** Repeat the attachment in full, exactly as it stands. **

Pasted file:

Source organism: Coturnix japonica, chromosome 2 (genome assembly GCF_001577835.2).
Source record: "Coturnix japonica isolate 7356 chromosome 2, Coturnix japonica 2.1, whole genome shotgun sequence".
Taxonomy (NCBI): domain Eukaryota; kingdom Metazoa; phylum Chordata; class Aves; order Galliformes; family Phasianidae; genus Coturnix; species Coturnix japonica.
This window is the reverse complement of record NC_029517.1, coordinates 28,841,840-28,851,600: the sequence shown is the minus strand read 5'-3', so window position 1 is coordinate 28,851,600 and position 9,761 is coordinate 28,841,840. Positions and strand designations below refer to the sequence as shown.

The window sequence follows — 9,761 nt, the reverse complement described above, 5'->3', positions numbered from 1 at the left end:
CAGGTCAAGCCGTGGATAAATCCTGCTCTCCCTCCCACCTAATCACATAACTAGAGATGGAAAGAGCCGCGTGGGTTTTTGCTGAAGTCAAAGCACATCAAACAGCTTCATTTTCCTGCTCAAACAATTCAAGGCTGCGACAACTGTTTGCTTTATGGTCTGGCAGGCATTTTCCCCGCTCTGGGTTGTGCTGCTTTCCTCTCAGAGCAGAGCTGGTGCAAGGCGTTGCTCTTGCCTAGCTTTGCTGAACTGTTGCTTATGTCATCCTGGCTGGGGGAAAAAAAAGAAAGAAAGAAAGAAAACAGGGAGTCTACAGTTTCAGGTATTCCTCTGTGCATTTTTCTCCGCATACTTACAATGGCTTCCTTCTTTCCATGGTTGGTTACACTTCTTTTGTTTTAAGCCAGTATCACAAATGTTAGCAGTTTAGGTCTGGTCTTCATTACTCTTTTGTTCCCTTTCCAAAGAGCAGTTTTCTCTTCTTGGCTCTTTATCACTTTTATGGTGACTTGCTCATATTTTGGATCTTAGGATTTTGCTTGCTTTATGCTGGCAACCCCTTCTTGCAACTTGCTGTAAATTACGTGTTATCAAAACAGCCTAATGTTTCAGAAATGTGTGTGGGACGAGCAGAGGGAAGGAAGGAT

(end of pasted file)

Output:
Source organism: Coturnix japonica, chromosome 2 (genome assembly GCF_001577835.2).
Source record: "Coturnix japonica isolate 7356 chromosome 2, Coturnix japonica 2.1, whole genome shotgun sequence".
Taxonomy (NCBI): domain Eukaryota; kingdom Metazoa; phylum Chordata; class Aves; order Galliformes; family Phasianidae; genus Coturnix; species Coturnix japonica.
This window is the reverse complement of record NC_029517.1, coordinates 28,841,840-28,851,600: the sequence shown is the minus strand read 5'-3', so window position 1 is coordinate 28,851,600 and position 9,761 is coordinate 28,841,840. Positions and strand designations below refer to the sequence as shown.

The window sequence follows — 9,761 nt, the reverse complement described above, 5'->3', positions numbered from 1 at the left end:
CAGGTCAAGCCGTGGATAAATCCTGCTCTCCCTCCCACCTAATCACATAACTAGAGATGGAAAGAGCCGCGTGGGTTTTTGCTGAAGTCAAAGCACATCAAACAGCTTCATTTTCCTGCTCAAACAATTCAAGGCTGCGACAACTGTTTGCTTTATGGTCTGGCAGGCATTTTCCCCGCTCTGGGTTGTGCTGCTTTCCTCTCAGAGCAGAGCTGGTGCAAGGCGTTGCTCTTGCCTAGCTTTGCTGAACTGTTGCTTATGTCATCCTGGCTGGGGGAAAAAAAAGAAAGAAAGAAAGAAAACAGGGAGTCTACAGTTTCAGGTATTCCTCTGTGCATTTTTCTCCGCATACTTACAATGGCTTCCTTCTTTCCATGGTTGGTTACACTTCTTTTGTTTTAAGCCAGTATCACAAATGTTAGCAGTTTAGGTCTGGTCTTCATTACTCTTTTGTTCCCTTTCCAAAGAGCAGTTTTCTCTTCTTGGCTCTTTATCACTTTTATGGTGACTTGCTCATATTTTGGATCTTAGGATTTTGCTTGCTTTATGCTGGCAACCCCTTCTTGCAACTTGCTGTAAATTACGTGTTATCAAAACAGCCTAATGTTTCAGAAATGTGTGTGGGACGAGCAGAGGGAAGGAAGGAT